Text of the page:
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S. Carolina Nuclear Power plant Earthquake
#1
Do nuclear power plants cause earthquakes?   minusculethinking 

Dutchsinse brings up some good points in this video at the 35:29 mark. (I have it set to start there.)
What kind of electronic power are they emitting into the ground to cause so many earthquakes at nuclear sites?



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#2
This article talks of Peak Ground Acceleration (PGA)

The greater the PGA, the greater objects will accelerate horizontally thusly experiencing a greater force.



Quote: This map specifically displays the seismic event PGA of a 10-in-100 (10%) chance of exceedence in a 50-year time period. PGA is generally used in the evaluation of building codes, using the Modified Mercalli Intensity Scale (I-X) PGA can be correlated to potential damage (shown in legend) and perceived shaking.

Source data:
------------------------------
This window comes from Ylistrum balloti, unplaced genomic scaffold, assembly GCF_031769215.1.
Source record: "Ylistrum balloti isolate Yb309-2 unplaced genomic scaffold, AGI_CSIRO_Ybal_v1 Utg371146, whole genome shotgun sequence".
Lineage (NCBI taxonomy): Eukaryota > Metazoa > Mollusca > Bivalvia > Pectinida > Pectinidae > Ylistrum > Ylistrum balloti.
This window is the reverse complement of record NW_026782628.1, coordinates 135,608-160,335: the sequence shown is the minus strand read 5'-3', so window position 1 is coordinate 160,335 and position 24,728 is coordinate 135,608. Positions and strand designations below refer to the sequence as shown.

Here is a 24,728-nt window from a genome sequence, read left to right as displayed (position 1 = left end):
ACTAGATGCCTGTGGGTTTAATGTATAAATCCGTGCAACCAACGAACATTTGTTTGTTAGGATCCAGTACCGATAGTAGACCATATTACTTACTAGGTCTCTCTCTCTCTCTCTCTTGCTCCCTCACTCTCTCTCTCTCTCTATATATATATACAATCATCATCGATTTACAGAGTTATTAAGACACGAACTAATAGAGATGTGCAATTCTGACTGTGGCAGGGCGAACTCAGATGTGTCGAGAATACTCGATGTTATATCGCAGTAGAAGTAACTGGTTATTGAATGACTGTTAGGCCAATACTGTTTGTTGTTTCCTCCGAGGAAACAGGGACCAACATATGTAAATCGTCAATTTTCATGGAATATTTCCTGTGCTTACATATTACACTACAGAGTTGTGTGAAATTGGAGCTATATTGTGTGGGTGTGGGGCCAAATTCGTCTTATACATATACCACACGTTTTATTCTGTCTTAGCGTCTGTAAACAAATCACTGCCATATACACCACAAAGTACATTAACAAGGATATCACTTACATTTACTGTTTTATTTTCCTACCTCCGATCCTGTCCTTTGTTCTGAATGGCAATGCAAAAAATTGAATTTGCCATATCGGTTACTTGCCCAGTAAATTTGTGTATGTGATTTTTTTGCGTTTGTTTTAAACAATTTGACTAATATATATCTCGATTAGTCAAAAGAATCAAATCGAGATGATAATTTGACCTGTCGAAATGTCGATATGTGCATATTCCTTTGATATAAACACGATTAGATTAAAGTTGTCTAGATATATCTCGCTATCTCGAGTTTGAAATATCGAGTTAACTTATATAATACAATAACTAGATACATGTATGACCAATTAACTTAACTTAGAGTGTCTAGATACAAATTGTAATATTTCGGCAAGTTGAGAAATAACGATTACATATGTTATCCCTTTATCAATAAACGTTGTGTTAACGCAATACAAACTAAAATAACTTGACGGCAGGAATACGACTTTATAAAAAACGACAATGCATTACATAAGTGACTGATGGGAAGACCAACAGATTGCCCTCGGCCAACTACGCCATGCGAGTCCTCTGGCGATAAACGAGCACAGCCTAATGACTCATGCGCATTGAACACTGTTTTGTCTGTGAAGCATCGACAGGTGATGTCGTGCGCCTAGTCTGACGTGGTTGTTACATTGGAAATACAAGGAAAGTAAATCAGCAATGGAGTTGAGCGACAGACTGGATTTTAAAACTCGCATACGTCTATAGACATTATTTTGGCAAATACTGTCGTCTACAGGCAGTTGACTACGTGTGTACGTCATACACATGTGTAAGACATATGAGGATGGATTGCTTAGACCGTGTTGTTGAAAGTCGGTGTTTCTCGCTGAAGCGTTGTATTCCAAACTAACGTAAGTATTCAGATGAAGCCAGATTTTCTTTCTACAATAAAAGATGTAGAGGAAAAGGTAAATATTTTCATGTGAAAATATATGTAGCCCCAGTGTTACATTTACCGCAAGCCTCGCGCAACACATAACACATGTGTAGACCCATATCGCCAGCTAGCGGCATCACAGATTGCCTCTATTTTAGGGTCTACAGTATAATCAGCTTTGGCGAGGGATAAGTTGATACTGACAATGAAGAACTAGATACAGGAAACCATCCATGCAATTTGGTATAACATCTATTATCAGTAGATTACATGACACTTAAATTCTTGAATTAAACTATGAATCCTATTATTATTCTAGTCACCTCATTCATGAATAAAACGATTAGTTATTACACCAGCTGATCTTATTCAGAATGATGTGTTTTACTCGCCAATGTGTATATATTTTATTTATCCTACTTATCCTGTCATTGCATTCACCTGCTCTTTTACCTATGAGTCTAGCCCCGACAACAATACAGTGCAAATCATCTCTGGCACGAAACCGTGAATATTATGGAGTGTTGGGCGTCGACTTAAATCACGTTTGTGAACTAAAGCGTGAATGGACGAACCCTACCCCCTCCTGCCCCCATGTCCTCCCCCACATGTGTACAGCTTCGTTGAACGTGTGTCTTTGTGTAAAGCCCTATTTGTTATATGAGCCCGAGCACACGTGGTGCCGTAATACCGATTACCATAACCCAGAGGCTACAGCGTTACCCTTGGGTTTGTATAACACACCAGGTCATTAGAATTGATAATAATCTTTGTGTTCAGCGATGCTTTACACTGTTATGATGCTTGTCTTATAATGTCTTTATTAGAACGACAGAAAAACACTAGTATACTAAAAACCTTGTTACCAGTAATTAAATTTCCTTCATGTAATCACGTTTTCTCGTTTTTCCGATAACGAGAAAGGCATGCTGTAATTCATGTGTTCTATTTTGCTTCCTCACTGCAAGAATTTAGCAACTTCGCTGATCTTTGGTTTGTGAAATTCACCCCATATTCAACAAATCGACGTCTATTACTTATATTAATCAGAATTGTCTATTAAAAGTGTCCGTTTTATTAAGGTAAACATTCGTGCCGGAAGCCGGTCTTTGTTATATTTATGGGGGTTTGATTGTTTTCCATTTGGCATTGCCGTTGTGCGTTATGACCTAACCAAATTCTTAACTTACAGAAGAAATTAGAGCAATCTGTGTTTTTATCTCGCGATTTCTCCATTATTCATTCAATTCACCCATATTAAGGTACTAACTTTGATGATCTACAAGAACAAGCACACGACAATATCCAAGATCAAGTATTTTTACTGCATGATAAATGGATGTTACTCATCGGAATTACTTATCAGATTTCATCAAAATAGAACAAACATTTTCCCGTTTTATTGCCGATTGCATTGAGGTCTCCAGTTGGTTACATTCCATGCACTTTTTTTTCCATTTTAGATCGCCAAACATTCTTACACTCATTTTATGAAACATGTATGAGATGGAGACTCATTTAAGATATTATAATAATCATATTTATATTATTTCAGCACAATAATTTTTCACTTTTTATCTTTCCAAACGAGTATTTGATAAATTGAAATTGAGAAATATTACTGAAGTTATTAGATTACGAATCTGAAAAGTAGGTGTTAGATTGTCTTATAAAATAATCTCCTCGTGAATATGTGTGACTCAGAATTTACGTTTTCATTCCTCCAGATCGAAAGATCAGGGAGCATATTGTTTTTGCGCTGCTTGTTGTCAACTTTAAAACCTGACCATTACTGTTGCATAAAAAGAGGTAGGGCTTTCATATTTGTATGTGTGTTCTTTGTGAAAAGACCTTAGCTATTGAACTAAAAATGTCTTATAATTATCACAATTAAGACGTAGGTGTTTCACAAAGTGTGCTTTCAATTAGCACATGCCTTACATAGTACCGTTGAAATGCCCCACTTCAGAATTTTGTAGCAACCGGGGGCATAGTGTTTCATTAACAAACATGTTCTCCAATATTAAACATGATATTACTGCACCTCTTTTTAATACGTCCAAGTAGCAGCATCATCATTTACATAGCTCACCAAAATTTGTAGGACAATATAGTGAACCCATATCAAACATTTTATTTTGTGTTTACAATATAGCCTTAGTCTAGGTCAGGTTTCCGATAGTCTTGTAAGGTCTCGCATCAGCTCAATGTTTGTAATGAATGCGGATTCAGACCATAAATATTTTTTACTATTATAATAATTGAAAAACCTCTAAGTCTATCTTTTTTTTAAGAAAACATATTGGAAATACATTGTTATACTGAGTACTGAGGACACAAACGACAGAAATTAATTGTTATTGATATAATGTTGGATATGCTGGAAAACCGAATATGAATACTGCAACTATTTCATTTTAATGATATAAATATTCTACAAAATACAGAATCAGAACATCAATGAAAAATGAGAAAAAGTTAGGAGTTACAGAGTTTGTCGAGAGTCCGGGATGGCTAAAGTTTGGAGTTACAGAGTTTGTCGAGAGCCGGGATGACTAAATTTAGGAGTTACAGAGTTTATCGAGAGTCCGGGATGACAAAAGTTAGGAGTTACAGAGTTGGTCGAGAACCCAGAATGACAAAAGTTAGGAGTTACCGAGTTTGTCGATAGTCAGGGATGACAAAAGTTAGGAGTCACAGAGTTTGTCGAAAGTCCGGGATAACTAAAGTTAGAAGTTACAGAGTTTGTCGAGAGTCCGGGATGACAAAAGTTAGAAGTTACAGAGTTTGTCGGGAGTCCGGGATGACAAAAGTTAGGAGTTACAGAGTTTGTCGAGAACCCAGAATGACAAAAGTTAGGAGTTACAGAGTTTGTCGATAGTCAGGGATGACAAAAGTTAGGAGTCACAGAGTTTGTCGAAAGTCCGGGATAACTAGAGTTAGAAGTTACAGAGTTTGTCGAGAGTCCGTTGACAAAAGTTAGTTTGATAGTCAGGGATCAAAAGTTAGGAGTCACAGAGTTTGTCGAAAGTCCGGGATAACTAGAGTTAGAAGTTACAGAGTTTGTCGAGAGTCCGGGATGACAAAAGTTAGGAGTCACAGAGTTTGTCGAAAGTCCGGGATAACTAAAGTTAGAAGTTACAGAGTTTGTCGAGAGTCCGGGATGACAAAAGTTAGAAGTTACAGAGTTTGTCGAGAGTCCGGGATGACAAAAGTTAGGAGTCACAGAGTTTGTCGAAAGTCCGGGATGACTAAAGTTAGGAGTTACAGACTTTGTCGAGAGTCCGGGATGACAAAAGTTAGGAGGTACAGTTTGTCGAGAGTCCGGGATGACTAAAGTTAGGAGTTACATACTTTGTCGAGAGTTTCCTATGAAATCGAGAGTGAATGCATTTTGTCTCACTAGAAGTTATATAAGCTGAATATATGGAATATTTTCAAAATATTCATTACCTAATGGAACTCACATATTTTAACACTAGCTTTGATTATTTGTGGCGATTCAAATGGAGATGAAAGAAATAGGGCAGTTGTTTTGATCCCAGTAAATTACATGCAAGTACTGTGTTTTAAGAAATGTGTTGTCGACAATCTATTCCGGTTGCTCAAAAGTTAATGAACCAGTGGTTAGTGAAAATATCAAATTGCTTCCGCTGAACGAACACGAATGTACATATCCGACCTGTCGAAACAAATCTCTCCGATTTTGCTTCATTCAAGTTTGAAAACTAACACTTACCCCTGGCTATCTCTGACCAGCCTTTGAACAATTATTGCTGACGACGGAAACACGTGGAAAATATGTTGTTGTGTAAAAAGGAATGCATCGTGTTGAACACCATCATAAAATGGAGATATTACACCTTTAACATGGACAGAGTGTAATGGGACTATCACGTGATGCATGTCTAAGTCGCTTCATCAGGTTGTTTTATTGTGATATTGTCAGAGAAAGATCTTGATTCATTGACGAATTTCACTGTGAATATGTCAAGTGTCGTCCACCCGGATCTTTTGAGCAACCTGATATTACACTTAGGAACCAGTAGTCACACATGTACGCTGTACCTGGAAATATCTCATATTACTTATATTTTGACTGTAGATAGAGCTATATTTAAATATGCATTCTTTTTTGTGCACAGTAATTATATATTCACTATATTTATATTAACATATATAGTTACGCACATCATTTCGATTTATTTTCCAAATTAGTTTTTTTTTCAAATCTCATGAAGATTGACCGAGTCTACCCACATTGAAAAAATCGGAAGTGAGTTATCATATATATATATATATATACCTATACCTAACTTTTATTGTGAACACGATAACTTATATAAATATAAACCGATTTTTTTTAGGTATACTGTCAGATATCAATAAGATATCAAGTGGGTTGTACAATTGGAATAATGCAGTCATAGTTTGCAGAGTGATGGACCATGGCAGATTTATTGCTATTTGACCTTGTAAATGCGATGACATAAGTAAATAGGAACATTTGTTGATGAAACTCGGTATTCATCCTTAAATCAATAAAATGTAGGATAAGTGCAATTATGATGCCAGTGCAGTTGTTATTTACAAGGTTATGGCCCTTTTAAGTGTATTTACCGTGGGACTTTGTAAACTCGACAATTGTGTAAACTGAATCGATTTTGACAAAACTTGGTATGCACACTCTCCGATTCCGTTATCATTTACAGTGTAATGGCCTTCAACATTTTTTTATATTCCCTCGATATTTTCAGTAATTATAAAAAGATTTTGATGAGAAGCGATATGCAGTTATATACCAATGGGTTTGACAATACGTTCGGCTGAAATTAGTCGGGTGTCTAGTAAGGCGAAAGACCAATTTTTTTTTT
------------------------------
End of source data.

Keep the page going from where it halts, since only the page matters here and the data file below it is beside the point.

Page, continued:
Population counts within a 50 mile radius of each nuclear power plant were calculated using the LandScan 2008 TM 30 arc-second Global Population dataset which is a statistical approximation of ambient or 24-hr day/night average population





[Image: Nuclear_041411_55.png]




SOURCE



Okay, so how old are some of these power plants now???  minusculethinking
Because by my way of thinking --and no I am no scientist --but say after 50 yrs, would the ground shaking start to get worse???

Of course, this is out of my pay-grade, but we all know our infrastructure in general is outdated and dilapidated. 
Cannot help but wonder the shape that these older power plants are in. And we know the 'check ups' aren't always, um, factual. 



Could there be a connection??? 
Possibly.

a.k.a. 'snarky412'
 
        

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